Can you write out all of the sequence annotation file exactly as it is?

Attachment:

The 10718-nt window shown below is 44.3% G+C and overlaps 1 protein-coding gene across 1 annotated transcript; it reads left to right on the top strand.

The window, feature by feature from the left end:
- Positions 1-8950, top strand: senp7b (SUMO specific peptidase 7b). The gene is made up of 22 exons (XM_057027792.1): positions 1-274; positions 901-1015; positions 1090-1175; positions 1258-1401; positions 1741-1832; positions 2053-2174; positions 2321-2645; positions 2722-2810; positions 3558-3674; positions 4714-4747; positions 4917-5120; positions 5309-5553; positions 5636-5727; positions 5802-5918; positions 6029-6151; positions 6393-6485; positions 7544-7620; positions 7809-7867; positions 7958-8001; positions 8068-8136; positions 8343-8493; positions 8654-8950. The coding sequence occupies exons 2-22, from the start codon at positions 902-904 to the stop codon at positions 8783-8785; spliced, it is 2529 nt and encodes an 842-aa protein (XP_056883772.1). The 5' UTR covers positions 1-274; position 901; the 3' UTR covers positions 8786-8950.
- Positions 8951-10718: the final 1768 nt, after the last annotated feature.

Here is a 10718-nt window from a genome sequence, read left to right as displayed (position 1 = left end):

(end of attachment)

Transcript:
The 10718-nt window shown below is 44.3% G+C and overlaps 1 protein-coding gene across 1 annotated transcript; it reads left to right on the top strand.

The window, feature by feature from the left end:
- Positions 1-8950, top strand: senp7b (SUMO specific peptidase 7b). The gene is made up of 22 exons (XM_057027792.1): positions 1-274; positions 901-1015; positions 1090-1175; positions 1258-1401; positions 1741-1832; positions 2053-2174; positions 2321-2645; positions 2722-2810; positions 3558-3674; positions 4714-4747; positions 4917-5120; positions 5309-5553; positions 5636-5727; positions 5802-5918; positions 6029-6151; positions 6393-6485; positions 7544-7620; positions 7809-7867; positions 7958-8001; positions 8068-8136; positions 8343-8493; positions 8654-8950. The coding sequence occupies exons 2-22, from the start codon at positions 902-904 to the stop codon at positions 8783-8785; spliced, it is 2529 nt and encodes an 842-aa protein (XP_056883772.1). The 5' UTR covers positions 1-274; position 901; the 3' UTR covers positions 8786-8950.
- Positions 8951-10718: the final 1768 nt, after the last annotated feature.

Here is a 10718-nt window from a genome sequence, read left to right as displayed (position 1 = left end):